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  • Writer's pictureEryn

A Chocoholic's Dream - Making Chocolate in Mindo, Ecuador

Cacao beans fermenting beneath banana leaves and intense heat

Everyone loves chocolate. The bitterness... the sweetness... Doesn't it just make your mouth water? Despite the sweet's popularity, not many people know how it's actually made, and very few of the purest of chocolates come directly from nature. In Mindo, Ecuador, we caught a glimpse of the process.

How chocolate is made is complicated and takes patience and time. It all starts with the cacao bean, and the bean itself is quite strange. It comes from the inside of a nutlike, cacao pod that grows on cacao trees. Once these pods turn into a bright yellow, orange color and become ripe, the chocolate-making process begins immediately. The cacao pods are first cut open, revealing the almond-sized beans which are covered in a sticky white pulp. The raw beans have a strange, sour taste to them, leaving me wondering how such peculiar-tasting beans become the sweet everyone loves?

An orange cacao pod hanging in a cacao tree

The first step is fermentation. The beans are scooped out of the pod and are left to ferment under banana leaves. Depending on the weather and heat, it takes around two to nine days to fully ferment. When the fermenting process has been completed, the cacao beans are now referred to as cocoa beans and are then dried. They are spread out resting under the scorching sun and are constantly turned for consistent drying. It is then time to roast the beans, and once this is completed, the cocoa beans' papery shells are blown off by a fan. Now, all that's left are pieces of pure cocoa beans, which are known as nibs. These cocoa nibs are often shipped around the world, so other chocolate makers can use this raw material to make their own chocolate.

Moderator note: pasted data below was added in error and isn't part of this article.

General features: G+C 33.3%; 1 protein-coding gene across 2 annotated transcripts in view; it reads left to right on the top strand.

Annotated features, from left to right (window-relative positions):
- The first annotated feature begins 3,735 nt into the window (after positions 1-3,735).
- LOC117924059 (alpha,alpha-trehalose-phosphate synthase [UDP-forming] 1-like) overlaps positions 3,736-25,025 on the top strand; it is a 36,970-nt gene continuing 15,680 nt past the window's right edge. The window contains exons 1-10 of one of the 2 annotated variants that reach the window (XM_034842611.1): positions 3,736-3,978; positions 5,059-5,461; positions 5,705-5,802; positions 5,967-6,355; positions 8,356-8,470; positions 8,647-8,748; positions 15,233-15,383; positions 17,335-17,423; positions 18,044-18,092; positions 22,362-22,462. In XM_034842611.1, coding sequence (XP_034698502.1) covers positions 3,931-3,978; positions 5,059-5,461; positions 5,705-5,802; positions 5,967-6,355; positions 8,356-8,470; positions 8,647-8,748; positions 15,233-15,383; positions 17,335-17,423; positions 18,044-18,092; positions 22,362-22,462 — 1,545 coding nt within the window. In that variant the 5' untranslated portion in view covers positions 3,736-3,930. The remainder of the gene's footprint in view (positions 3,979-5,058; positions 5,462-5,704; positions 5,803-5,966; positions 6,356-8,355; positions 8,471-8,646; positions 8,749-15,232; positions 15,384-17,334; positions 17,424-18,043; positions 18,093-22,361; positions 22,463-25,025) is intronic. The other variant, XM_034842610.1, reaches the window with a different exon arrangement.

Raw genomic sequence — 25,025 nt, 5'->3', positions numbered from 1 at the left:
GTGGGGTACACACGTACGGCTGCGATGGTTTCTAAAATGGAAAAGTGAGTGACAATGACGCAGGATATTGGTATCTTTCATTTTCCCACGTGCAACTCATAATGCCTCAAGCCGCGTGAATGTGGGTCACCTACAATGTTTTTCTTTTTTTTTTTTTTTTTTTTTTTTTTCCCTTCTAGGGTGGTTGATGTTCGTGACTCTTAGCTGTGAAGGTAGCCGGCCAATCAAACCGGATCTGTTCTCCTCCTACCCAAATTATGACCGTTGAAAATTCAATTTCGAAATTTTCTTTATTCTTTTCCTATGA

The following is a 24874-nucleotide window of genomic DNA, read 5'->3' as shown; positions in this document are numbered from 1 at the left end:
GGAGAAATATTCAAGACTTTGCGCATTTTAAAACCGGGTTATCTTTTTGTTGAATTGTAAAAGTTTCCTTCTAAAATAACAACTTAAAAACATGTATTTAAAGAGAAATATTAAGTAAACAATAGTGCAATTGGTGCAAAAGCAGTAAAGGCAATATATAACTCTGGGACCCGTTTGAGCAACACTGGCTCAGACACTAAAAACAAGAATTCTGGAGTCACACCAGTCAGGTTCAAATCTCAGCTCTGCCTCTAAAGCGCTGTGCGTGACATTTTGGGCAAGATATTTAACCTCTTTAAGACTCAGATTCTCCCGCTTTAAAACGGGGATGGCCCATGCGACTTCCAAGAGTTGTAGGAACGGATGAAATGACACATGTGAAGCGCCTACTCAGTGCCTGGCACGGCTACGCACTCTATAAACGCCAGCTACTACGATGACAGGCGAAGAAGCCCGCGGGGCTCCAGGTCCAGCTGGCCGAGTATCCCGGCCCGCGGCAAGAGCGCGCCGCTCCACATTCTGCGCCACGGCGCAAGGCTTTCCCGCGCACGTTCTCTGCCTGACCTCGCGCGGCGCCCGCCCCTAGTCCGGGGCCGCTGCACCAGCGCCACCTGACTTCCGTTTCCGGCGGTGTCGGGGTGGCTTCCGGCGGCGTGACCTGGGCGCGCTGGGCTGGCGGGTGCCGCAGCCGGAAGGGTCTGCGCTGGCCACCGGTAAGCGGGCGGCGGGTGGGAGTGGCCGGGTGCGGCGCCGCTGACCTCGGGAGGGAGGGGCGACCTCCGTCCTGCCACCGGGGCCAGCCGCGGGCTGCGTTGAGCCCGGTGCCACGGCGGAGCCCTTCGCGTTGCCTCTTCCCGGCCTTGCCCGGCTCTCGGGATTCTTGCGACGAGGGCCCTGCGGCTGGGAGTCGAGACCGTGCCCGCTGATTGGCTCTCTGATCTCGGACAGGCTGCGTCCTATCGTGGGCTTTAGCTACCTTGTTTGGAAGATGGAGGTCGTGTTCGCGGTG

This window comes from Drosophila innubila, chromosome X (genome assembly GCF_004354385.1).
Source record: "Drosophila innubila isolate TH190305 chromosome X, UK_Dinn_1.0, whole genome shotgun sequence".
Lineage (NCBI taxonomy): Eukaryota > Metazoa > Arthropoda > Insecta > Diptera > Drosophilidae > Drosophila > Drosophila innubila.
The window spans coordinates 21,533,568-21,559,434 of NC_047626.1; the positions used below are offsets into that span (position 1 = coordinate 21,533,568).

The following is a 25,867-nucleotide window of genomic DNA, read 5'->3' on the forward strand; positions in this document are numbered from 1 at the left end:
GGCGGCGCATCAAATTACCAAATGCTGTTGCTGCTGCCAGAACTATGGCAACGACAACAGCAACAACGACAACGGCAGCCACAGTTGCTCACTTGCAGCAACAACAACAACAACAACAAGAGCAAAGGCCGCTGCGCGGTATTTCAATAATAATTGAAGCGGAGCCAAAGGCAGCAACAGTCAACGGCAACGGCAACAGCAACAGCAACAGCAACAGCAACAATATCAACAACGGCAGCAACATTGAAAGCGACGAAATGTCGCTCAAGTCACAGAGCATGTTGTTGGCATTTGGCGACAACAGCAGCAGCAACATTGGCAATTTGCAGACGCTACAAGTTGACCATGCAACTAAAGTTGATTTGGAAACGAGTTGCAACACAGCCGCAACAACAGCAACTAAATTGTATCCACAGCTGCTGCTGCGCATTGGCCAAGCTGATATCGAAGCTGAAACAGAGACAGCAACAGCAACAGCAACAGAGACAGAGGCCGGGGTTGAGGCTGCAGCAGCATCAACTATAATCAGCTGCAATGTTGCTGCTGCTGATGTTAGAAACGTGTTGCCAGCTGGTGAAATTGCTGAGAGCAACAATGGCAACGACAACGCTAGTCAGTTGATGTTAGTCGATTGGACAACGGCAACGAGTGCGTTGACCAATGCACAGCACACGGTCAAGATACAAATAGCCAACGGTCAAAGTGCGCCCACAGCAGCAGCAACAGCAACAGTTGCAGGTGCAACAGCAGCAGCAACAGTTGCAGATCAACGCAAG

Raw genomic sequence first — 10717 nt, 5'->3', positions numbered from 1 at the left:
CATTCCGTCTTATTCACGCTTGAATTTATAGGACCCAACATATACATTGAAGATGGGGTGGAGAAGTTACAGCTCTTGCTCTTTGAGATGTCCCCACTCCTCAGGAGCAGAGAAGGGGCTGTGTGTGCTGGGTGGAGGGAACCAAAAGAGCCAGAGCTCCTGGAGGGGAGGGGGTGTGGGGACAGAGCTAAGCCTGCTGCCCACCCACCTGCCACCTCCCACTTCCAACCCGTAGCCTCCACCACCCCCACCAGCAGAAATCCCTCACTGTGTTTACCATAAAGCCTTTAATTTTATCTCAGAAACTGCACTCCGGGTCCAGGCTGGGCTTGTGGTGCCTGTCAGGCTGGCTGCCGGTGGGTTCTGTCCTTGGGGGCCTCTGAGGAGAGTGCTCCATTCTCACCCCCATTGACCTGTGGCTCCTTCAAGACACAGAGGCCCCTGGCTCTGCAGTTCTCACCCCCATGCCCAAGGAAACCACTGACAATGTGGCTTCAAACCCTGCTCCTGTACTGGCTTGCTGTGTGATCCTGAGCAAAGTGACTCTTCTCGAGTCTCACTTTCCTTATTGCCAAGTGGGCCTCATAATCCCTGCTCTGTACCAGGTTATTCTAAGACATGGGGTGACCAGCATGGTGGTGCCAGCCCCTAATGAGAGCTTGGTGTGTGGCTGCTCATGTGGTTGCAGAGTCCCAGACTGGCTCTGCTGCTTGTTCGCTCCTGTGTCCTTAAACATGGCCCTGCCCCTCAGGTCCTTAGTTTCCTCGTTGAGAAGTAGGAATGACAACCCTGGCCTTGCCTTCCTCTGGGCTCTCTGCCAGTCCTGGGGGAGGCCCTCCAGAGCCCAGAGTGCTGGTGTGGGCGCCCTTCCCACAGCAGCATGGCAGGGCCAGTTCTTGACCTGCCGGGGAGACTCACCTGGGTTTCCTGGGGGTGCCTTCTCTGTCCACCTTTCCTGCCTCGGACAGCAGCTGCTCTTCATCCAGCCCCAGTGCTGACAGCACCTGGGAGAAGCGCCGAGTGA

Eryn holds a roasted cocoa bean in her palm above a wooden container where the beans are spread out
Roasted cocoa beans whose papery shells have been blown away

The nibs are then grounded, creating a paste known as cocoa liquor. This cocoa liquor contains the natural fat in cocoa, called cocoa butter, which creates a creamy texture in the best of chocolates. Unfortunately in many cases, manufacturers replace the natural cocoa butter with cheap vegetable oils - this is how you can tell if you're eating good chocolate.

The cocoa liquor is then "tempered" to the perfect temperature, where sugars and other flavorings are often added at this time, and the liquid is then poured into molds. Once the chocolate has hardened and cooled, they are then packaged and sent off across the Earth for everyone to enjoy. The making of chocolate is truly a fascinating process that many may not be familiar with.


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